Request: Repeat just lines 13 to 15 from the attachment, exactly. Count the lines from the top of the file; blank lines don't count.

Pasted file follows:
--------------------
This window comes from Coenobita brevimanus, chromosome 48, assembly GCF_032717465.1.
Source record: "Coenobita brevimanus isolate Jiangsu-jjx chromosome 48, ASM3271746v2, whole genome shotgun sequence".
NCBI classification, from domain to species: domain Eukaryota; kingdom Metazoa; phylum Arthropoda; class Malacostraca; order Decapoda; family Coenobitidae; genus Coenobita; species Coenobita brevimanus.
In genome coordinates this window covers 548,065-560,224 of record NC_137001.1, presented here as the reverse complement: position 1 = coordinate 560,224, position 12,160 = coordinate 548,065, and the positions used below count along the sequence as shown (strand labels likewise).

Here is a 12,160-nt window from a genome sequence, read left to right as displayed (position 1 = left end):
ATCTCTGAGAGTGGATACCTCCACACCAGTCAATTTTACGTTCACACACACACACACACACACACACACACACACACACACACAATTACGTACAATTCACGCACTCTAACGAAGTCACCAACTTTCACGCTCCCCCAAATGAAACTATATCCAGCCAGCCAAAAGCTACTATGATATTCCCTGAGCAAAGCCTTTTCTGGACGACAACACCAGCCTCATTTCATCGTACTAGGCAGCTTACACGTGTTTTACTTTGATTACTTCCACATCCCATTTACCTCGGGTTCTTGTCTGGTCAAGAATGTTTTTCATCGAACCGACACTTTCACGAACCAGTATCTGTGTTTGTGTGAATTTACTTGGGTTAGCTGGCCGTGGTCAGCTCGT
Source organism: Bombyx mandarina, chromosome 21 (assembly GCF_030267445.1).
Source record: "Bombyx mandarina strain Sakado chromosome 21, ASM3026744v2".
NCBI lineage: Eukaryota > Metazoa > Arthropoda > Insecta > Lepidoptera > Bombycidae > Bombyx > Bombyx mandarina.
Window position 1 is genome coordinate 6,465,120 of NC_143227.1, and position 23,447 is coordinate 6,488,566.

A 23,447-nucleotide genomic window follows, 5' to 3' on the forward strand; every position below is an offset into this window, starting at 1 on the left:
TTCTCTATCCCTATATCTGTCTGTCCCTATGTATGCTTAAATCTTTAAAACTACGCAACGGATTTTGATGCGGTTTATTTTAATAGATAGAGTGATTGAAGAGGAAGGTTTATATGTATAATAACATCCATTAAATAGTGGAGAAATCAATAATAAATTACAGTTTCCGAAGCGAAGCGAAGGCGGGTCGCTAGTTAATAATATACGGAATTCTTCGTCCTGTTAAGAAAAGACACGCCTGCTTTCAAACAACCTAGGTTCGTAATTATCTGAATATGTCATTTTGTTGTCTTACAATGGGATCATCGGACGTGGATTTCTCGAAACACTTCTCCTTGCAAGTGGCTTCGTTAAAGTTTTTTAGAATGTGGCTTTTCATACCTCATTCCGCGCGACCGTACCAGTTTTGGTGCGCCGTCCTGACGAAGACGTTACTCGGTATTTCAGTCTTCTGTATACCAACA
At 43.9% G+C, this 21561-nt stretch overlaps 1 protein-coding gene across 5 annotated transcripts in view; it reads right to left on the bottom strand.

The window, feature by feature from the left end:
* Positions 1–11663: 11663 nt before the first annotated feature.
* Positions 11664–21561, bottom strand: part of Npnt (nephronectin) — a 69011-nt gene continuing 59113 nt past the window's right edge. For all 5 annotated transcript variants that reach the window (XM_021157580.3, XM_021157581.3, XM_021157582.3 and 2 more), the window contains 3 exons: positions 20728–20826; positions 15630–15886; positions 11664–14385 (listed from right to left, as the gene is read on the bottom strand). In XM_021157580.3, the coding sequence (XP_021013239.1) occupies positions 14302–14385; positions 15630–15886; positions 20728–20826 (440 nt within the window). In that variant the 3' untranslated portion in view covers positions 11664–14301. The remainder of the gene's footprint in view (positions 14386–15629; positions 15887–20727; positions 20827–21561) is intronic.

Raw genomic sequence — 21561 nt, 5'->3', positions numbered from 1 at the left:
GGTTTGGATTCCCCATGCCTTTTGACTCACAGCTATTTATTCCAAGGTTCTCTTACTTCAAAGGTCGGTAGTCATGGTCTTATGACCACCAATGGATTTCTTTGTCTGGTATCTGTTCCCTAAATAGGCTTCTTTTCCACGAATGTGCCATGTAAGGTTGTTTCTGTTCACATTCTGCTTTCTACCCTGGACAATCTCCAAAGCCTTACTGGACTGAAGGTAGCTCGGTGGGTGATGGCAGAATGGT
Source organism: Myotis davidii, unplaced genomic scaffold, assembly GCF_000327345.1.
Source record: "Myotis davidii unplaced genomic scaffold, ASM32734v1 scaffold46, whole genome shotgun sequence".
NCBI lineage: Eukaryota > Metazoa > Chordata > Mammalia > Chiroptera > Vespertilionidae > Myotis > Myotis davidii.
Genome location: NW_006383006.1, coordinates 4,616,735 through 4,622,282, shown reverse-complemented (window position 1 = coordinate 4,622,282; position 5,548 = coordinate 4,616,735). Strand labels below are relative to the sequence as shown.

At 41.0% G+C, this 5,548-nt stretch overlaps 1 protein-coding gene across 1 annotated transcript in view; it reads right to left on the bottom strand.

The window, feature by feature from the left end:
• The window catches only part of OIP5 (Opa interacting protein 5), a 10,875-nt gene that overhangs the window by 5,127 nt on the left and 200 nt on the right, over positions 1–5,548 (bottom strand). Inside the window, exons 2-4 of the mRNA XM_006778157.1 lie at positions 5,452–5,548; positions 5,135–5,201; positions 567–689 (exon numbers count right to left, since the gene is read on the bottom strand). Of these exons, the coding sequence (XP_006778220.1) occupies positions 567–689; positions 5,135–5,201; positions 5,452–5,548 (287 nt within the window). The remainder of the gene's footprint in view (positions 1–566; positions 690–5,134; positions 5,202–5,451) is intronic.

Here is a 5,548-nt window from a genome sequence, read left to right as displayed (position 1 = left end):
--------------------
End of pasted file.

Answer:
At 43.9% G+C, this 21561-nt stretch overlaps 1 protein-coding gene across 5 annotated transcripts in view; it reads right to left on the bottom strand.

The window, feature by feature from the left end:
* Positions 1–11663: 11663 nt before the first annotated feature.